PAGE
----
Failures, set backs, things we aren’t proud of. What happens when you have them in the very thing you teach or preach?
Continuing this series looking at practitioners’ thoughts on their own successes and failures, with self-care practitioner and pysychologist Suzy Reading and Mindset Coach Suzy Ashworth having shared their thoughts, I’m lucky to have my very good friend Emily Graves aka @generaljoy tell us about her yoga practice now that she’s a teacher.
Ems and I have known each other since we were just out of Uni, thrown together in an NHS temp job and being pitched against each other as the two blonde Emily’s. Quickly we realised we had nothing to pitch against and became a fearsome pair for that health service’s senior management team. How lucky to have watched her grow and change as time has gone on, which is why I’m so keen to share her with you too.
Q1. You’re a recently qualified yoga teacher. What drew you to this and the style of yoga that you gravitate towards?
I am a recently qualified yoga teacher, of what feels like millions! Who isn’t a yoga teacher, or doesn’t have a friend who is a yoga teacher?! It’s because we are all – as a planet – totally overloaded! Aren’t we? And yoga is basically the perfect antidote of overthinking, overdoing, over achieving, over consuming, analysing, of total sensory, physical and mental overload.
Living & working in London, travelling lots, partying hard, playing hard, working an average 11 hours a day, with NO OFF TIME; time on my own became totally sacred.
I re-discovered yoga and everything started to unravel. In a good way, in a way I never anticipated. Hot yoga vinyasa, the faster, more dynamic the better – less time to think. My body opened up, became stronger and more flexible, and my body changed shape in a really strong way.
Q2. Where do you feel you succeed in your own yoga practice?
In all honesty, I miss being just a student. I have personally found, once you’re a teacher, your practice is sort of not your own anymore. I catch myself in classes thinking “i like that linking posture, I like the way he/she said that, etc”, and sometimes comparing myself and putting myself down!
In the early days it was exhausting, especially as I was wracked with self doubt for about the first 6 months. I still have those days where I think ‘what am I doing, what do I know, I’m waffling?!’ but then I remember how much yoga has taught me off the mat, and that’s the real beauty.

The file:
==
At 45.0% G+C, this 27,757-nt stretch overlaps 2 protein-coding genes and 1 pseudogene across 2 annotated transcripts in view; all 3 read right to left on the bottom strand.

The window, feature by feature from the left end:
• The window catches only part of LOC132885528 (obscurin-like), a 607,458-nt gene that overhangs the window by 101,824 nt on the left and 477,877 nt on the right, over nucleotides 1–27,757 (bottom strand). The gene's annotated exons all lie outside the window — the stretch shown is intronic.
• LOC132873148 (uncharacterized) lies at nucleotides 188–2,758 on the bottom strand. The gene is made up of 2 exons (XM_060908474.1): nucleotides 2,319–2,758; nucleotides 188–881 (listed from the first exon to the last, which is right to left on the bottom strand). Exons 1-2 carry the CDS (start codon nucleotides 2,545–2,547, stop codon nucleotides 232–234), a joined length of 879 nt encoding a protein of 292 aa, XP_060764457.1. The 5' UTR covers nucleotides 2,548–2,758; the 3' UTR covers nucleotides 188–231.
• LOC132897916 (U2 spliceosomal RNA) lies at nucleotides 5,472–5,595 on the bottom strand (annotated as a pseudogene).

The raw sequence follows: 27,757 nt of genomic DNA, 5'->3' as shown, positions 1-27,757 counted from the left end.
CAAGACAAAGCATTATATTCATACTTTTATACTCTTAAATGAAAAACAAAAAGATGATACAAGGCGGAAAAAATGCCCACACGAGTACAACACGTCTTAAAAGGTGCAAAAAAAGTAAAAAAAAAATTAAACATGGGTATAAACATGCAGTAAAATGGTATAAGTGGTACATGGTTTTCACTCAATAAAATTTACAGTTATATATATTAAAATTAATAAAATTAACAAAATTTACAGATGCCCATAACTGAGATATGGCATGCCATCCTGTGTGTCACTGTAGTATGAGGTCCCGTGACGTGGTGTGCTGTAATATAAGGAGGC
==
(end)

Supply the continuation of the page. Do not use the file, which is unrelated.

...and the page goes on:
So I guess I succeed in my own practice, not by getting up at 6am every morning to practice – because I do not do that! – but by acknowledging all the judgement and criticism of myself and working through that by being kinder, letting go and remembering we are all magnificent, and we are all trying our best.
More and more now I trust and like myself in life general, and am certainly more true to myself – because of yoga in it’s entirety … it is boundless, limitless in it’s application to every moment.
Yes the physical practice is important, but it has the potential to teach us so much more if we just start to listen. I also love that it’s a constant journey and can take you wherever you want it to. Recently I’m getting more interested in biorhythms, essential oils, yin yoga and thinking of doing a massage course; it constantly inspires me, and while that can be overwhelming, it’s also pretty cool. This reminds me that I get to choose and take action – whereas before I’d think ‘I can’t do that’, now I know if I really want to, I’ll make it a priority and I will give it a go.
Q3. Although of course we want to celebrate successes, I’d love to know where you feel you ‘fail’ in your own practice and what this teaches you?
I fail by not practicing as much as I could or should, and working to tame that inner critic. It’s not about not having time, not making it a priority, for whatever reason I put other things first, and I think if I did not teach I’d have all this time to practice! But then I wouldn’t teach! it’s a constant battle, and in fact just writing this has made me want to get on my mat!
This I guess teaches me acceptance and also reminds me that everything comes & goes, it’s never lost forever, yoga is a tool for life, and it will ebb & flow with your energy and your life.
Keeping it regular is the best thing you can do, but if for any reason you can’t, or you don’t, then I’d say don’t add a layer of guilt to that, but try to unpick why it’s not happening and re-order your priorities. If you take the time to listen in, chances are you’ll be back on the mat…we are good at avoiding the things that are good for us!
Q4. What do you think we could all learn from knowing that even experts don’t have it all together all of the time?
That we really are all just trying our best and no-one is perfect at all, and also quite often we create little stories about how great this person is, or how together they are, and it’s so unhelpful. So I think to remember we are all a constant work in progress and just big balls of energy working out where to put that energy, sometimes we get it wrong, but when it’s channelled right it’s glorious. That to me is what yoga is; your energy channelled in the kindest, most loving way. Right now for me that’s sitting in my pants in the garden eating a snickers!
Q5. What’s the one thing you think we can all do to start a yoga practice?
Writing a daily gratitude. That is yoga. That is enough and will lead to more self-love and worth and that will make it easier to step onto the mat, or to meditate, breathe, whatever you gravitate towards…writing will help you to listen in…to pause and see where that takes you, with no expectation, or judgement. That’s the beauty of yoga; the magic happens with everything in-between – not from trying really hard to touch your toes on the mat, which by the way I can’t do yet!